One scarcely has to deal with two dimensional data. If this ever happens to you, bear in mind that random forest tend to produce decision boundaries which are segements parallel to the x and y axises, whereas SVMs (depending on the kernel) provide smoother boundaries. Below are some illustrations.

### Results

### The code

```
import numpy as np
from sklearn.ensemble import RandomForestClassifier, ExtraTreesClassifier, AdaBoostClassifier
from sklearn.svm import SVR, SVC
from sklearn.neighbors import KNeighborsClassifier
from sklearn.linear_model import LogisticRegression
from DecisionBoundaryPlotter import DecisionBoundaryPlotter
def random_data_classification(n, p, f):
predictors = np.random.rand(n, p)
return predictors, np.apply_along_axis(f, 1, predictors)
def parabolic(x, y):
return (x**2 + y**3 > 0.5) * 1
def parabolic_mat(x):
return parabolic(x[0], x[1])
X, Y = random_data_classification(100, 2, parabolic_mat)
dbp = DecisionBoundaryPlotter(X, Y)
named_classifiers = [(RandomForestClassifier(), "RandomForestClassifier"),
(SVC(probability=True), "SVC")]
for named_classifier in named_classifiers:
print(named_classifier[1])
dbp.PlotContour(named_classifier[0], named_classifier[1])
dbp.PlotHeatmap(named_classifier[0], named_classifier[1])
```

The DecisionBoundaryPlotter class being defined below:

```
import numpy as np
import matplotlib.pyplot as plt
class DecisionBoundaryPlotter:
def __init__(self, X, Y, xs=np.linspace(0, 1, 100),
ys=np.linspace(0, 1, 100)):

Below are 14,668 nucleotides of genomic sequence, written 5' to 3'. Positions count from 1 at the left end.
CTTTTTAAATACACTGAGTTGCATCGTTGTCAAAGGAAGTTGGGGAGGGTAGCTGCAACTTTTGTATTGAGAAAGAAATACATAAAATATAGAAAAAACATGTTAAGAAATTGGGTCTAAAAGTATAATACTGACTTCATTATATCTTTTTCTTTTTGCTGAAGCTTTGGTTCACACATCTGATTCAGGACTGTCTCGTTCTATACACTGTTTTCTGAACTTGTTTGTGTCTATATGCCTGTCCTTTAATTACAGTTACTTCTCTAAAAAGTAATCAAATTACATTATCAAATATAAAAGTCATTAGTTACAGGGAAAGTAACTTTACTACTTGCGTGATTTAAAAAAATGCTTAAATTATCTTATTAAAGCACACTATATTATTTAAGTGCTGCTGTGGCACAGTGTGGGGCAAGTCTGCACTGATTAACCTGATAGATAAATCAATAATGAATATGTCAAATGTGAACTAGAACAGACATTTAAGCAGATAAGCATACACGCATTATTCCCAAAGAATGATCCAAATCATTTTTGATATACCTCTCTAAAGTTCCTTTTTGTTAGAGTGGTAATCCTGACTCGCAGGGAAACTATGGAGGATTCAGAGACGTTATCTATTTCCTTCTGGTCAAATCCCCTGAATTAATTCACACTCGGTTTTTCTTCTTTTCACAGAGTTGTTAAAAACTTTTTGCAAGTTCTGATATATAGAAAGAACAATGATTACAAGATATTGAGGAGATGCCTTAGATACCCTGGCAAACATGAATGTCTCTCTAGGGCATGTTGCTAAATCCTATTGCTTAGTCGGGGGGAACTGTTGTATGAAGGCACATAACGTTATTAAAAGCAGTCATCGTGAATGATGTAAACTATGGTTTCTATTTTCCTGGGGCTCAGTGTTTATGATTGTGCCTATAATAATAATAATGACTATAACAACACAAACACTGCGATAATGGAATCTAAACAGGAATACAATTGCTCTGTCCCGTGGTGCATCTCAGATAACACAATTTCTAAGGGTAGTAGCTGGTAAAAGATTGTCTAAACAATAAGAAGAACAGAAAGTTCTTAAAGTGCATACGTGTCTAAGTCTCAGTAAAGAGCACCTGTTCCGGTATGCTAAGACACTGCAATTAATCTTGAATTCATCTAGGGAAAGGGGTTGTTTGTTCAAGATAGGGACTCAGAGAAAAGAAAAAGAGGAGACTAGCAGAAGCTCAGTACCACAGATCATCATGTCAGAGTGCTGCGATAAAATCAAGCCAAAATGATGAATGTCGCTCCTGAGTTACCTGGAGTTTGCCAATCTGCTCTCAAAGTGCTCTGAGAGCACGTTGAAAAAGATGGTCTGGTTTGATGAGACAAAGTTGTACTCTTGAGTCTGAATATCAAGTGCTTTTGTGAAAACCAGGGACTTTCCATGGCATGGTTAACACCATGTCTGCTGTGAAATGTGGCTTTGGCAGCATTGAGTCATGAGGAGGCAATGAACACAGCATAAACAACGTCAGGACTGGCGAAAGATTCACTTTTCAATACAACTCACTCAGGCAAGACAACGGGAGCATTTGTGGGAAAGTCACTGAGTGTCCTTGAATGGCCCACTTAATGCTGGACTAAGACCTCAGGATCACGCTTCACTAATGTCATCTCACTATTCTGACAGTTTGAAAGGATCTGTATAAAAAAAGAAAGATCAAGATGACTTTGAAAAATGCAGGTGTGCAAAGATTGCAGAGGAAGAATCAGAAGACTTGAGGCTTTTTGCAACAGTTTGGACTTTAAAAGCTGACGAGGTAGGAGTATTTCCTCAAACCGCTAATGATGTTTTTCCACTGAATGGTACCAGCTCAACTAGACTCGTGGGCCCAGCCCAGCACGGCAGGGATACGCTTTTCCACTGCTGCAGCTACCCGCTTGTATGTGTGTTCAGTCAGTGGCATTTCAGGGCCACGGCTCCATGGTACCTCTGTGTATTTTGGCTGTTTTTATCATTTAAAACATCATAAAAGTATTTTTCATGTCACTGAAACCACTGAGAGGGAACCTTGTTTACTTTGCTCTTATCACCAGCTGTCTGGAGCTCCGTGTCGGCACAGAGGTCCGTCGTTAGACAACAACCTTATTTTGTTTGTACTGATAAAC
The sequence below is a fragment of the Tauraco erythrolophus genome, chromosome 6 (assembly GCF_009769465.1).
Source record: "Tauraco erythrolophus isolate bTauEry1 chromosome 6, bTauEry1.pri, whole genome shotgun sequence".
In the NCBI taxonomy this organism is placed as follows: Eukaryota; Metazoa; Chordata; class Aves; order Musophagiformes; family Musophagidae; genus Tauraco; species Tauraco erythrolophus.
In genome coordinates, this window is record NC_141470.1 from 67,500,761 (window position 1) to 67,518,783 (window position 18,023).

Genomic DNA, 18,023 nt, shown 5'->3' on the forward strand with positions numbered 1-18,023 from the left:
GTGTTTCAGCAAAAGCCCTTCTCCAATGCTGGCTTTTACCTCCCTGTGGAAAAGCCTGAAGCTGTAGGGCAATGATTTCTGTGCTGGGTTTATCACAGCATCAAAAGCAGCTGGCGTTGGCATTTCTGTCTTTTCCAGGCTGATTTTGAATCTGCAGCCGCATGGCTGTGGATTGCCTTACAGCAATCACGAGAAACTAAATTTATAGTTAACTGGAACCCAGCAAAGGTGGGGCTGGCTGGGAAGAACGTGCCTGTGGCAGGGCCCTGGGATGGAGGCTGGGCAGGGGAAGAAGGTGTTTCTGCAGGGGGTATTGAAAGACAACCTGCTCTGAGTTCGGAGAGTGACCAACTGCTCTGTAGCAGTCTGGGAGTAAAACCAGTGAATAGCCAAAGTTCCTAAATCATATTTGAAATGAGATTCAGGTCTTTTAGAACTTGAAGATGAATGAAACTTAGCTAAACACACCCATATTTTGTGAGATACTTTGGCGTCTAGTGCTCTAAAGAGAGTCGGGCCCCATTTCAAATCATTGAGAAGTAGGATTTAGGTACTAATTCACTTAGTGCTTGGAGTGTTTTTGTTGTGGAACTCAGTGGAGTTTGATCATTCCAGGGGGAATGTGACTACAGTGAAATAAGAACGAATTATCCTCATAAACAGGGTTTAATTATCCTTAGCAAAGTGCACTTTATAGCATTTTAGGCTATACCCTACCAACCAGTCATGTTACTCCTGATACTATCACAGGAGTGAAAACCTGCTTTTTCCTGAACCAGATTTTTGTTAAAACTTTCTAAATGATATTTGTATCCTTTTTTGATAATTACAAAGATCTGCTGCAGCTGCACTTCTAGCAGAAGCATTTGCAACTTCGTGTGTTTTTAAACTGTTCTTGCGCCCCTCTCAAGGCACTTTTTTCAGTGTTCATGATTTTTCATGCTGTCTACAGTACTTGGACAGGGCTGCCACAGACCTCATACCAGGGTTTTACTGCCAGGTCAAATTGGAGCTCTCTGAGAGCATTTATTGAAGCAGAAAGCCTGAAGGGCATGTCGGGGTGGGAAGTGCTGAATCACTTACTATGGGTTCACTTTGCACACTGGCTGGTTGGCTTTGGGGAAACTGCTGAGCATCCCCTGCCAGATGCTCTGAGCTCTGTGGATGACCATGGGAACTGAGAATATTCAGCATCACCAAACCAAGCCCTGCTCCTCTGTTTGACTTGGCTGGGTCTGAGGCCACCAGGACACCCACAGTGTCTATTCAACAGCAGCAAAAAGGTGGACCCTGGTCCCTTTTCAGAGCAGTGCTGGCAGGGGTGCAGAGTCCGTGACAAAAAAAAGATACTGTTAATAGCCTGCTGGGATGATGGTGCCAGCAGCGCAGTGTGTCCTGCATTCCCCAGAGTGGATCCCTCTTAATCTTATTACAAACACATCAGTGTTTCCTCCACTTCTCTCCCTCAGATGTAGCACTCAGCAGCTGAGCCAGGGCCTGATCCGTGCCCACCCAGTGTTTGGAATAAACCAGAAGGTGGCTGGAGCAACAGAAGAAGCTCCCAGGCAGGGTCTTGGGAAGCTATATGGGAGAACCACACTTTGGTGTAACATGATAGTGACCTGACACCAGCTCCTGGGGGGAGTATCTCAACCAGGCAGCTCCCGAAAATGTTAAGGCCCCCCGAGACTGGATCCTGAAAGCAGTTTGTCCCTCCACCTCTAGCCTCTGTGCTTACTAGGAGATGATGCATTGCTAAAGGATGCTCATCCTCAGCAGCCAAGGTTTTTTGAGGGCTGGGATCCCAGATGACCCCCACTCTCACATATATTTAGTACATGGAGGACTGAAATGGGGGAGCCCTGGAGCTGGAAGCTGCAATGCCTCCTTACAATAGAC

self._X = X
self._Y = Y
self._xs = xs
self._ys = ys
def _predictor(self, model):
model.fit(self._X, self._Y)
return (lambda x: model.predict_proba(x.reshape(1,-1))[0, 0])
def _evaluate_height(self, f):
fun_map = np.empty((self._xs.size, self._ys.size))
for i in range(self._xs.size):
for j in range(self._ys.size):
v = f(
np.array([self._xs[i], self._ys[j]]))
fun_map[i, j] = v
return fun_map
def PlotHeatmap(self, model, name):
f = self._predictor(model)
fun_map = self._evaluate_height(f)
fig = plt.figure()
s = fig.add_subplot(1, 1, 1, xlabel='$x$', ylabel='$y$')
im = s.imshow(
fun_map,
extent=(self._ys[0], self._ys[-1], self._xs[0], self._xs[-1]),
origin='lower')
fig.colorbar(im)
fig.savefig(name + '_Heatmap.png')
def PlotContour(self, model, name):
f = self._predictor(model)
fun_map = self._evaluate_height(f)
fig = plt.figure()
s = fig.add_subplot(1, 1, 1, xlabel='$x$', ylabel='$y$')
s.contour(self._xs, self._ys, fun_map, levels = [0.5])
s.scatter(self._X[:,0], self._X[:,1], c = self._Y)
fig.savefig(name + '_Contour.png')
```

## SVM as a random forest

Something funny is that random forests can actually be rewritten as kernel methods. I have not (yet) looked at the articles below in more details

Random forests and kernel methods, Erwan Scornet

The Random Forest Kernel (and creating other kernels for big data from random partitions)

## Towards faster SVMs ?

As I was writing the article, I discovered some recent progresses had been made : a scalable version of the Bayesian SVM has been developed. See : Bayesian Nonlinear Support Vector Machines for Big Data.

## Learning more

Wenzel, Florian; Galy-Fajou, Theo; Deutsch, Matthäus; Kloft, Marius (2017). “Bayesian Nonlinear Support Vector Machines for Big Data”. Machine Learning and Knowledge Discovery in Databases (ECML PKDD).

The elements of statistical learning by Trevor Hastie, Robert Tibshirani, Jerome Friedman is a brilliant introduction to the topic and will help you have a better understanding of most of the algorithms presented in this article !

Classification and Regression Trees by Leo Breiman, Jerome Friedman, Charles J. Stone, R.A. Olshen